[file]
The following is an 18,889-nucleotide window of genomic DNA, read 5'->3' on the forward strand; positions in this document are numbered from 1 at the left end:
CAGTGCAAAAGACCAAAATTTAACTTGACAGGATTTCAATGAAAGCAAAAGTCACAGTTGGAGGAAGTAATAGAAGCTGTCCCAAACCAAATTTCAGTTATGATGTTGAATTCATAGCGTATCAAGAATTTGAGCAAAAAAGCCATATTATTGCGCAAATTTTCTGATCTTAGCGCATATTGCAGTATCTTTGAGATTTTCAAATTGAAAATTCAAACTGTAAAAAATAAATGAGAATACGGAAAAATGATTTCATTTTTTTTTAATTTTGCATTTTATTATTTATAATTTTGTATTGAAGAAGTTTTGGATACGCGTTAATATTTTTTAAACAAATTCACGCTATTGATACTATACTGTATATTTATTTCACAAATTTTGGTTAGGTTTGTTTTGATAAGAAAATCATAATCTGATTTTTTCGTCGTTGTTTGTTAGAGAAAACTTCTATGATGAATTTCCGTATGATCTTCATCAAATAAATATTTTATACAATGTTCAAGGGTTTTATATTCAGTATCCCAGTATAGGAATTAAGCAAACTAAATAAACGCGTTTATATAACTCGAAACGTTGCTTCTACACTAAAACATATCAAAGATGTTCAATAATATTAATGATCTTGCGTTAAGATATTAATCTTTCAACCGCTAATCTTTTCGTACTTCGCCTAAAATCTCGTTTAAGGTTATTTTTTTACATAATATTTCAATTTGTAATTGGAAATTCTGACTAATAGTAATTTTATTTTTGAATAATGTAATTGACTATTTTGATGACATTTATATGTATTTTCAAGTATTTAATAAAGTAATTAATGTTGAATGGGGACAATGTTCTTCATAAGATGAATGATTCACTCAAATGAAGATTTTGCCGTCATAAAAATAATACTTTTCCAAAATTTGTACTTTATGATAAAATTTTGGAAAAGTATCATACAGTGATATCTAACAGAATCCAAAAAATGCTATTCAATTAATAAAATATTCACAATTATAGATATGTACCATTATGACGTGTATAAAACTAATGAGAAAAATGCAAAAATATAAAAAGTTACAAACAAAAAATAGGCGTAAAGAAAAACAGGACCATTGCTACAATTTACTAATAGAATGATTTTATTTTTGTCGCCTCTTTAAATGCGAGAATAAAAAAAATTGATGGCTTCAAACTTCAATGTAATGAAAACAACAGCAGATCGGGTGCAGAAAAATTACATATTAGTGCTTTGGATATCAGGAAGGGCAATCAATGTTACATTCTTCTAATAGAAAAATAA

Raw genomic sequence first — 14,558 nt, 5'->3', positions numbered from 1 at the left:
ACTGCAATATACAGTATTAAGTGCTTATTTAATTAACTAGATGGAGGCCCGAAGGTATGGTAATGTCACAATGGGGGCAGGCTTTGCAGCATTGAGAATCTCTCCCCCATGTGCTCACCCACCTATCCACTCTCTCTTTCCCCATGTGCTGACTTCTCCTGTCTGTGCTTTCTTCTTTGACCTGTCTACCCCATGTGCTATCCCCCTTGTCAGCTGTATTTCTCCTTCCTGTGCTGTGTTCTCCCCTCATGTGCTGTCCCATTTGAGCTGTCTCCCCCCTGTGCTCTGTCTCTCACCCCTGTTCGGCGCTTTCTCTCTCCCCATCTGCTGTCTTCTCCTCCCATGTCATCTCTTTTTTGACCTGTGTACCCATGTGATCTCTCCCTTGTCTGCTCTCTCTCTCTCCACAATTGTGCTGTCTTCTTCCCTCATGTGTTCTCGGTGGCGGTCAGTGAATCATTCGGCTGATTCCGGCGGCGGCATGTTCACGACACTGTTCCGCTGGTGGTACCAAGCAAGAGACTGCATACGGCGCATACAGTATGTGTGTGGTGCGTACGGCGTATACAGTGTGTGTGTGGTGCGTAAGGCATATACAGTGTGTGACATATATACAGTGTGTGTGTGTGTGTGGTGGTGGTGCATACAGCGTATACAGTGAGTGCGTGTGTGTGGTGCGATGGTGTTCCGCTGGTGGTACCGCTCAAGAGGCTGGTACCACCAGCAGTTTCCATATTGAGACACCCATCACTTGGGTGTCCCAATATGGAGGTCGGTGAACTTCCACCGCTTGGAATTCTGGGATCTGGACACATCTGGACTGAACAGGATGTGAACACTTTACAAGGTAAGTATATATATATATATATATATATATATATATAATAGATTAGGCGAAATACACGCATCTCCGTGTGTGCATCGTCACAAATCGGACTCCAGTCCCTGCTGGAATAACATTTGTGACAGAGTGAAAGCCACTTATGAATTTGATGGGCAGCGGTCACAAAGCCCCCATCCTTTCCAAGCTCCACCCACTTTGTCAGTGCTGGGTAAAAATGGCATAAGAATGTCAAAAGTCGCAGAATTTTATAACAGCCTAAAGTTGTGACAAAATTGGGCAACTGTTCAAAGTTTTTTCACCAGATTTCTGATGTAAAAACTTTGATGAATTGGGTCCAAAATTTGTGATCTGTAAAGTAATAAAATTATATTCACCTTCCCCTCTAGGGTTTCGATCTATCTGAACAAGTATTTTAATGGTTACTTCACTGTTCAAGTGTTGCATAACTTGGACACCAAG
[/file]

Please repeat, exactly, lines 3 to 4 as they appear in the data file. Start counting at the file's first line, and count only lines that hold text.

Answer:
Raw genomic sequence first — 14,558 nt, 5'->3', positions numbered from 1 at the left:
ACTGCAATATACAGTATTAAGTGCTTATTTAATTAACTAGATGGAGGCCCGAAGGTATGGTAATGTCACAATGGGGGCAGGCTTTGCAGCATTGAGAATCTCTCCCCCATGTGCTCACCCACCTATCCACTCTCTCTTTCCCCATGTGCTGACTTCTCCTGTCTGTGCTTTCTTCTTTGACCTGTCTACCCCATGTGCTATCCCCCTTGTCAGCTGTATTTCTCCTTCCTGTGCTGTGTTCTCCCCTCATGTGCTGTCCCATTTGAGCTGTCTCCCCCCTGTGCTCTGTCTCTCACCCCTGTTCGGCGCTTTCTCTCTCCCCATCTGCTGTCTTCTCCTCCCATGTCATCTCTTTTTTGACCTGTGTACCCATGTGATCTCTCCCTTGTCTGCTCTCTCTCTCTCCACAATTGTGCTGTCTTCTTCCCTCATGTGTTCTCGGTGGCGGTCAGTGAATCATTCGGCTGATTCCGGCGGCGGCATGTTCACGACACTGTTCCGCTGGTGGTACCAAGCAAGAGACTGCATACGGCGCATACAGTATGTGTGTGGTGCGTACGGCGTATACAGTGTGTGTGTGGTGCGTAAGGCATATACAGTGTGTGACATATATACAGTGTGTGTGTGTGTGTGGTGGTGGTGCATACAGCGTATACAGTGAGTGCGTGTGTGTGGTGCGATGGTGTTCCGCTGGTGGTACCGCTCAAGAGGCTGGTACCACCAGCAGTTTCCATATTGAGACACCCATCACTTGGGTGTCCCAATATGGAGGTCGGTGAACTTCCACCGCTTGGAATTCTGGGATCTGGACACATCTGGACTGAACAGGATGTGAACACTTTACAAGGTAAGTATATATATATATATATATATATATATATATAATAGATTAGGCGAAATACACGCATCTCCGTGTGTGCATCGTCACAAATCGGACTCCAGTCCCTGCTGGAATAACATTTGTGACAGAGTGAAAGCCACTTATGAATTTGATGGGCAGCGGTCACAAAGCCCCCATCCTTTCCAAGCTCCACCCACTTTGTCAGTGCTGGGTAAAAATGGCATAAGAATGTCAAAAGTCGCAGAATTTTATAACAGCCTAAAGTTGTGACAAAATTGGGCAACTGTTCAAAGTTTTTTCACCAGATTTCTGATGTAAAAACTTTGATGAATTGGGTCCAAAATTTGTGATCTGTAAAGTAATAAAATTATATTCACCTTCCCCTCTAGGGTTTCGATCTATCTGAACAAGTATTTTAATGGTTACTTCACTGTTCAAGTGTTGCATAACTTGGACACCAAG